News tagged with officials

Related topics: health officials

US health officials perplexed by vaccination skeptics

Public health officials in the U.S. are exasperated by their inability to persuade more parents to vaccinate their children, saying they're dealing with a small minority who are misinformed—or merely obstinate—about ...

Mar 03, 2015
popularity not rated yet | comments 1

Florida has highest number of enrollees under health law

Florida has eclipsed California to become the state with the highest number of consumers buying health coverage through new insurance markets under the Affordable Care Act, according to federal statistics released Wednesday.

Feb 18, 2015
popularity not rated yet | comments 0

Last chance to enroll in obamacare for 2015

(HealthDay)—Americans eligible for health insurance under the Affordable Care Act (ACA) are facing an important deadline. This year's sign-up period ends Sunday, Feb. 15.

Feb 12, 2015
popularity not rated yet | comments 0

Official

An official is someone who holds an office (function or mandate, regardless whether it carries an actual working space with it) in an organization or government and participates in the exercise of authority (either his own or that of his superior and/or employer, public or legally private).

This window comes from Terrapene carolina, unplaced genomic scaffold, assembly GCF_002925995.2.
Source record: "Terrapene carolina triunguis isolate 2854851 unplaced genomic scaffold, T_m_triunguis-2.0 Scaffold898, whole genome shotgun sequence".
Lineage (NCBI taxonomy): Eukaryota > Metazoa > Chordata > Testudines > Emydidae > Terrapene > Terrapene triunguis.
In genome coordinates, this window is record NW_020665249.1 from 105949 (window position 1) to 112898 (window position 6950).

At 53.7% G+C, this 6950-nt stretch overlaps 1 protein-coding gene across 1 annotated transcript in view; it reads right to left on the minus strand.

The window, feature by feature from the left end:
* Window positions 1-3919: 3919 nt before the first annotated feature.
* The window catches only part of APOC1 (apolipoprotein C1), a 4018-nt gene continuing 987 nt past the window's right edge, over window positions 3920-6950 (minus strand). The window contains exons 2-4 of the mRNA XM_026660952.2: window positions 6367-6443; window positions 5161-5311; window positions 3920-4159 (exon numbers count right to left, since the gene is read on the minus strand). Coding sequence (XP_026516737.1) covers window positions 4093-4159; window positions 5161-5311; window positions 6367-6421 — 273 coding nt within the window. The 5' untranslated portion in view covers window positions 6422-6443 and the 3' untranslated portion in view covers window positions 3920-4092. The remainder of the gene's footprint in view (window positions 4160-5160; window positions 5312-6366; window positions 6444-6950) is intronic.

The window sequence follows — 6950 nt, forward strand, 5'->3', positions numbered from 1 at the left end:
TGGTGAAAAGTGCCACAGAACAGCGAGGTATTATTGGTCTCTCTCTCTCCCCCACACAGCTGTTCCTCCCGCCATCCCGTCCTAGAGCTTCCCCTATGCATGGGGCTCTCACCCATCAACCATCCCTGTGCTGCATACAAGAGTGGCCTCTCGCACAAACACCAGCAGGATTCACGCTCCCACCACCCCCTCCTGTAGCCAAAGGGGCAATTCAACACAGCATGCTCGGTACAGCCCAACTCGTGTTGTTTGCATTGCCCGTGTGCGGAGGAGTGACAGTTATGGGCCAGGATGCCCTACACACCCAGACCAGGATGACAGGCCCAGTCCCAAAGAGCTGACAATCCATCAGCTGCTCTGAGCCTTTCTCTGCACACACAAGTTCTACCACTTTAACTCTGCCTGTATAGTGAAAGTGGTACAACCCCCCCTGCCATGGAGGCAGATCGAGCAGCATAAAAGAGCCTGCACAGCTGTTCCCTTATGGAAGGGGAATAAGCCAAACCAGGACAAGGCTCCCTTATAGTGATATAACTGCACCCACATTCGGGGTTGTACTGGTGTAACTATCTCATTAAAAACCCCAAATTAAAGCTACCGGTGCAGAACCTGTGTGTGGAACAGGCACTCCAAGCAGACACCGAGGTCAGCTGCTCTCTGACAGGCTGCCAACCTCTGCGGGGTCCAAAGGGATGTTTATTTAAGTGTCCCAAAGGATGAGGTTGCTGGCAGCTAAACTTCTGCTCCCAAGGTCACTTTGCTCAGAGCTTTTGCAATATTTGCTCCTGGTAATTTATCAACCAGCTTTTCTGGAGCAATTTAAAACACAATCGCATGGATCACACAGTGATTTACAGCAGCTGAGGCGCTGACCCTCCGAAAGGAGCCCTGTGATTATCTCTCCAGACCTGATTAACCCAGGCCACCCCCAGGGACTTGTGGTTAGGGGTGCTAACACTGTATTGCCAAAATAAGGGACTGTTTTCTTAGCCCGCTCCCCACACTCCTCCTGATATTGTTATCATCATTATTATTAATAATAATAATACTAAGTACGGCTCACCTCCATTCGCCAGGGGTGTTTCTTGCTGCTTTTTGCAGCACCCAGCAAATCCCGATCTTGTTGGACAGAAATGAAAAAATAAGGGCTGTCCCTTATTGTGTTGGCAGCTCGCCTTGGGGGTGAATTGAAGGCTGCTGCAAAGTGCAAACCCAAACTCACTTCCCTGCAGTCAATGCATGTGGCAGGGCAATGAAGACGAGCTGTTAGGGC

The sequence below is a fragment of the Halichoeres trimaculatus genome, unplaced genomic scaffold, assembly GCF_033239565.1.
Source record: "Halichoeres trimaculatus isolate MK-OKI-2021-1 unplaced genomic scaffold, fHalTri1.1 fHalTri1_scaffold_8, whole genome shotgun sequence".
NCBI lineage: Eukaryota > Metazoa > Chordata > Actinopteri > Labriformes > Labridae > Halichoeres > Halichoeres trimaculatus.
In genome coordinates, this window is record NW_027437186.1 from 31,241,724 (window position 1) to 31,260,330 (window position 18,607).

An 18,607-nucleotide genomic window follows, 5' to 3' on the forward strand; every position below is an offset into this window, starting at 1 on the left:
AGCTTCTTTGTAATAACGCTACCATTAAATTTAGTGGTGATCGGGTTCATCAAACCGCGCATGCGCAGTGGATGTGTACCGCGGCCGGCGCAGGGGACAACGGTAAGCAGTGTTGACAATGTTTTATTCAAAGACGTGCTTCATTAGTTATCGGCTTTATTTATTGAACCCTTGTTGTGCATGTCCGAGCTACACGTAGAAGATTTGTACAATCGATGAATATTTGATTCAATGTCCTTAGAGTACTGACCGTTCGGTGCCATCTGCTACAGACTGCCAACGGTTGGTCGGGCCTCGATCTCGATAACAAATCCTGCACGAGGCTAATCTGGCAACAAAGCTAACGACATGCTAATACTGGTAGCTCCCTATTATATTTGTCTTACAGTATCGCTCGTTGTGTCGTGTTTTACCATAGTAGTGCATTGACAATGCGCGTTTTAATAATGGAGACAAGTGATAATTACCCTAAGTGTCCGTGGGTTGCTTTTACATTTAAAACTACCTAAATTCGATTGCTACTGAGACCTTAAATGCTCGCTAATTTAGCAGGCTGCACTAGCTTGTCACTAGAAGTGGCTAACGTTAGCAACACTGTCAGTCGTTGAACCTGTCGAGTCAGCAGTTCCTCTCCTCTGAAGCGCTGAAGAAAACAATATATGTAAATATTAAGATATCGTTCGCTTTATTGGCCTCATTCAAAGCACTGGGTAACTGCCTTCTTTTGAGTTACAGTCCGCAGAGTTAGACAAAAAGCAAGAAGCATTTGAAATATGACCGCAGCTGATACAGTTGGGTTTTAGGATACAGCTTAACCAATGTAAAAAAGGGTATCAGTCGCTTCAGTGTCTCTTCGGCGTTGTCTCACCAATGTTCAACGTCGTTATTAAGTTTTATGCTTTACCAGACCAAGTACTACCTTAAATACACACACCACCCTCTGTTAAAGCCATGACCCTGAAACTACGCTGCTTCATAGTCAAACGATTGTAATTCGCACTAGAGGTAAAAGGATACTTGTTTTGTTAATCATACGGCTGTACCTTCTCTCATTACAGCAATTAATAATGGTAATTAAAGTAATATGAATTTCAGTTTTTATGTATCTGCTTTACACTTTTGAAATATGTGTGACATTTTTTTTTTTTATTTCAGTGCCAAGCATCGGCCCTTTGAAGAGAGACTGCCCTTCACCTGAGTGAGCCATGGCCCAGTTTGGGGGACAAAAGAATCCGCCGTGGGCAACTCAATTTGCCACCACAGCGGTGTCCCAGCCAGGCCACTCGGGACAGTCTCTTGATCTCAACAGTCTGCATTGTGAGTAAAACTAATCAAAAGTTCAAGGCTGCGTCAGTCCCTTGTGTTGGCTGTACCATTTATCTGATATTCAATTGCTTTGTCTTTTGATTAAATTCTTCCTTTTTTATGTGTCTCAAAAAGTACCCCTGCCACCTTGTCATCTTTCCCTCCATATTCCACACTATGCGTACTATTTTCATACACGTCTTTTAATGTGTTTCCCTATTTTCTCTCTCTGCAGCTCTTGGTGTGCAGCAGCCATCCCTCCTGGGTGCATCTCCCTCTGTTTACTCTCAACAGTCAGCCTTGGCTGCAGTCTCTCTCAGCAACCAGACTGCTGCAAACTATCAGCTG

A government official or functionary is an official who is involved in public administration or government, through either election, appointment, selection, or employment. A bureaucrat is a member of the bureaucracy. An elected official is a person who is an official by virtue of an election. Officials may also be appointed ex officio (by virtue of another office, often in a specified capacity, such as presiding, advisory, secretary). Some official positions may be inherited.

A person who currently holds an office is referred to as an incumbent.

The word official as a noun has been recorded since the Middle English period, first seen in 1314.[citation needed] It comes from the Old French official (12th century), from the Latin officialis ("attendant to a magistrate, public official"), the noun use of the original adjective officialis ("of or belonging to duty, service, or office") from officium ("office"). The meaning "person in charge of some public work or duty" was first recorded in 1555. The adjective is first attested in English in 1533, via the Old French oficial.

The informal term officialese, the jargon of "officialdom", was first recorded in 1884.

This text uses material from Wikipedia licensed under CC BY-SA